英语阅读

听力入门英语演讲VOA慢速英语美文听力教程英语新闻名校课程听力节目影视听力英语视频

VOA常速英语新闻:高尔夫球场回归自然 变成自然保护区

比目鱼 于2016-05-07发布 l 已有人浏览
增大字体 减小字体
不久之前,皇家橡树高尔夫俱乐部将其未充分使用的土地变成自然保护区,车道变成人行道,而有水障碍区则变成鱼塘。
    小E英语欢迎您,请点击播放按钮开始播放……

 In the game of golf, a “mulligan” is slang for a second chance.Not long ago, Royal Oaks Golf Club got a major mulligan of its own when the underused property was turned into a nature preserve.Cart paths were converted to walking trails and water hazards became fishing ponds.That's finally given Jerry Jewell a chance to enjoy the green space.

 
"I lived there before when it was a golf course but I never came back and played golf on it, you know.So I never got a chance to see what it looked like as far as the landscape and stuff."
 
Jewell's story is something that Joe Leslie with Western Reserve Land Conservancy has heard many times.
 
"There's a select number of people who would use a golf course, whereas in the case of a passive or active recreation area for that matter, it gives the opportunity for many more people to use it."
 
Western Reserve has worked on 10 similar projects in Ohio, and golf courses across the country are being returned to the “wild.”The trend is being fueled by a recovering real estate market, the declining popularity of golf, and the clubhouses and restrooms already on the site.But that return comes with costs.
 
"Because conversion to a golf course has stripped away some of those natural resource attributes that would allow us to get some of our public funding."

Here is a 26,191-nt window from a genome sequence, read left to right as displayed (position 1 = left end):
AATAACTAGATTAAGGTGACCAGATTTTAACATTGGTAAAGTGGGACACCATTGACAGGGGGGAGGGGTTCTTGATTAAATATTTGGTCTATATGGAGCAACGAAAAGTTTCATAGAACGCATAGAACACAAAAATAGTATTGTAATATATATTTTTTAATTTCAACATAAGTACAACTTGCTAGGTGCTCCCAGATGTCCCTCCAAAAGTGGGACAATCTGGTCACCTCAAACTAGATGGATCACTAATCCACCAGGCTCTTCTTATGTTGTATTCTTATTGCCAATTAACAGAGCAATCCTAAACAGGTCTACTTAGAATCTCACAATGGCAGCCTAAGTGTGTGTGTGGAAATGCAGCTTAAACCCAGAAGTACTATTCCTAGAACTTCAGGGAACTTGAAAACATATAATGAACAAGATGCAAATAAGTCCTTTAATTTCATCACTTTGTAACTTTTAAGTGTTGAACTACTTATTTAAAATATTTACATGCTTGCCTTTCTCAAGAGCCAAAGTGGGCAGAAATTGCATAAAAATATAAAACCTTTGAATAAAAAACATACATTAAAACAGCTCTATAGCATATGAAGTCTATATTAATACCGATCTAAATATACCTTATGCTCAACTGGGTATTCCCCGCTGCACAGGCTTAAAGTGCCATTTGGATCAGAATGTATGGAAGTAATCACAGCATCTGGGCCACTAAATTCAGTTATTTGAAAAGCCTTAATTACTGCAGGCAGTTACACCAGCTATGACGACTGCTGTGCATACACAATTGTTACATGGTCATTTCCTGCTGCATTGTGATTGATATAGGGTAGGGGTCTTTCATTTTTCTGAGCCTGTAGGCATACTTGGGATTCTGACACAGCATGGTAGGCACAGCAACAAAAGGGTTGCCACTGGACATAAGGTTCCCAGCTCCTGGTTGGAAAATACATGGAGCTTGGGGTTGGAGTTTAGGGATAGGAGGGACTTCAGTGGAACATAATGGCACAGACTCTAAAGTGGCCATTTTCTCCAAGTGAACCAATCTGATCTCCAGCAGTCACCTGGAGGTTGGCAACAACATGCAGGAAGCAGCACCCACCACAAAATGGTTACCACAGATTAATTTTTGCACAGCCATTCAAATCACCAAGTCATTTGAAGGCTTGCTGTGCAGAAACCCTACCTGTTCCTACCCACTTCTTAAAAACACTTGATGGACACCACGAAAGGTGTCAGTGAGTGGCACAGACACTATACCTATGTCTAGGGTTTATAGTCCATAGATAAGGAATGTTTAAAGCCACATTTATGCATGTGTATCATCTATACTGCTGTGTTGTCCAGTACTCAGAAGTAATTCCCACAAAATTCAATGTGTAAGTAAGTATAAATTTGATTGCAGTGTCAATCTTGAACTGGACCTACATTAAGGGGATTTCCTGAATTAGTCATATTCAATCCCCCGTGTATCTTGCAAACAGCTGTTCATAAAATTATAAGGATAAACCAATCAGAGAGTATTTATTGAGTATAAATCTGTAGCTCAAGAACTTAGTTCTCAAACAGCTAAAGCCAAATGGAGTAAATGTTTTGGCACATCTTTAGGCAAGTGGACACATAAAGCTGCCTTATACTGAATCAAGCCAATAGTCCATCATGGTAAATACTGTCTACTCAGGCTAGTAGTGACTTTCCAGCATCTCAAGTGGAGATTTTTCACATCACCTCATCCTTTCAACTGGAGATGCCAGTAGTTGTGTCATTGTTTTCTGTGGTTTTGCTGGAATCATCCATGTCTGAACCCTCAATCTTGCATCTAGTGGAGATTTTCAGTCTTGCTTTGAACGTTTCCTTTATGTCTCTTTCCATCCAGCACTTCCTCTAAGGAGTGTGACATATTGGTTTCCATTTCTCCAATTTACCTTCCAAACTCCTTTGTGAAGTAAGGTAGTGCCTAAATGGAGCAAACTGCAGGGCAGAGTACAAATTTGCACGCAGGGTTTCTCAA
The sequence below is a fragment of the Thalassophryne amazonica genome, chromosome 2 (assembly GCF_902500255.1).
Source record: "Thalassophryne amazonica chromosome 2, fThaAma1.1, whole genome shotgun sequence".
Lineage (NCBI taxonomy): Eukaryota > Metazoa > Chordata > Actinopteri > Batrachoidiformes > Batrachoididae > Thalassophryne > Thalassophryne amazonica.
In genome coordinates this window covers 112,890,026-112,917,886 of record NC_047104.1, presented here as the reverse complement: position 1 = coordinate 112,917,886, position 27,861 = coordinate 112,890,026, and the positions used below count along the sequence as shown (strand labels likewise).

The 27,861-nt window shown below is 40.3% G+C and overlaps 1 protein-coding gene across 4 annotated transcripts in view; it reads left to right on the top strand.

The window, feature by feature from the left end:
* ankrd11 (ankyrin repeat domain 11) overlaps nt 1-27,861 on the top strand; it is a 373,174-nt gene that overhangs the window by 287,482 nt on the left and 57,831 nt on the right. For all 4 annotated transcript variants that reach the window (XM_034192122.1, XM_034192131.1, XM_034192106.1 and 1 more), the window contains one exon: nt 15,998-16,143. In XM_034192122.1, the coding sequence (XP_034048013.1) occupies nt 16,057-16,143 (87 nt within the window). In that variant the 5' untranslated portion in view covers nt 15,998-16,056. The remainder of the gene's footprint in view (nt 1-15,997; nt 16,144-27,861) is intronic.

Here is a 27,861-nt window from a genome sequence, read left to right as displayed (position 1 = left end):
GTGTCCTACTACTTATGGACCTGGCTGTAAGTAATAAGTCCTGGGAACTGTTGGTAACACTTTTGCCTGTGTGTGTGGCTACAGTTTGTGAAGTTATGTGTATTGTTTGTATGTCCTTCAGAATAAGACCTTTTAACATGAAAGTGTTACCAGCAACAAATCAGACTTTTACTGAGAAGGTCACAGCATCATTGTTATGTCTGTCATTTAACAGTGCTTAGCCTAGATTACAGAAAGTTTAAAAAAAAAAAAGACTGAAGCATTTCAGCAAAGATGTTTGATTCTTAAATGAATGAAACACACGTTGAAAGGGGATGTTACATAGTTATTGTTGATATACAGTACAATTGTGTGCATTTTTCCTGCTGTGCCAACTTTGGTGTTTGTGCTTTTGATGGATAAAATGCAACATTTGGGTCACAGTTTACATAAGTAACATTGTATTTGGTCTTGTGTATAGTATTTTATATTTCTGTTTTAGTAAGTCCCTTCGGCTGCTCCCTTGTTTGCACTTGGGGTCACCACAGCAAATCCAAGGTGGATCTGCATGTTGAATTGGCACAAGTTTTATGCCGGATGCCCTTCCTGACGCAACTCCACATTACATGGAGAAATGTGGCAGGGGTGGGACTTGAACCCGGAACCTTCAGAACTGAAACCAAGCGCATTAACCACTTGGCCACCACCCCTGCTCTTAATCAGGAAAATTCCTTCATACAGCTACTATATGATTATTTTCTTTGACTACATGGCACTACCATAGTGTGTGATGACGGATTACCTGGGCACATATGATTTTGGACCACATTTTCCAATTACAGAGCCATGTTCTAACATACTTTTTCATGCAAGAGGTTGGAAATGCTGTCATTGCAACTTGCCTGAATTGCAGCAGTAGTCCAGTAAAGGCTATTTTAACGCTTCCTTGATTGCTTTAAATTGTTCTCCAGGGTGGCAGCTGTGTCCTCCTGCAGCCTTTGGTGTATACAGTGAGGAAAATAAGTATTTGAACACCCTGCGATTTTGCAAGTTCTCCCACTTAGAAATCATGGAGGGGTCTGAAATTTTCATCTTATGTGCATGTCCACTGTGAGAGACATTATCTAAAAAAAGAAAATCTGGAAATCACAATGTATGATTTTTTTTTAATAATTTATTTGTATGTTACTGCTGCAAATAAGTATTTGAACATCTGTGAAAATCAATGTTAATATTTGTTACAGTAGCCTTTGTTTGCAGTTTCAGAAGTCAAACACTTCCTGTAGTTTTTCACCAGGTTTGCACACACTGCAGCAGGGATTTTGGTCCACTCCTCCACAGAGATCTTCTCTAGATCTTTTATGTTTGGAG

So his team replaced the greenway grasses with native plants, and reintroduced native species.And they had to deal with the residual pesticides and fertilizers that kept the green, green.Western Reserve partnered with the County Parks Department on the conversion.Parks director Jim Ziemnik said despite the cost, many of these projects add economical and ecological benefits to the community, such as flood prevention.
 
"We also know historically that this used to have a lot of wetland-the soil type.So eventually, we're looking at developing some wetlands."
 
Returning Royal Oaks to its natural state will allow it to filter heavy snow melt or rainfall into the river instead of into the basements of surrounding homes and businesses as it has for years.Ziemnik said the key with projects like this is patience.Although the park is open, there's still plenty to do.
 
"It's probably going to be in terms of trails, overlooks, wetlands, it's probably going to be the better part of 10 years."
 
As for Jerry Jewell, who now uses the park every day, he doesn't mind waiting.With what he's seen so far, he believes things will only get better.
 1 2 下一页

分享到

添加到收藏

英语新闻排行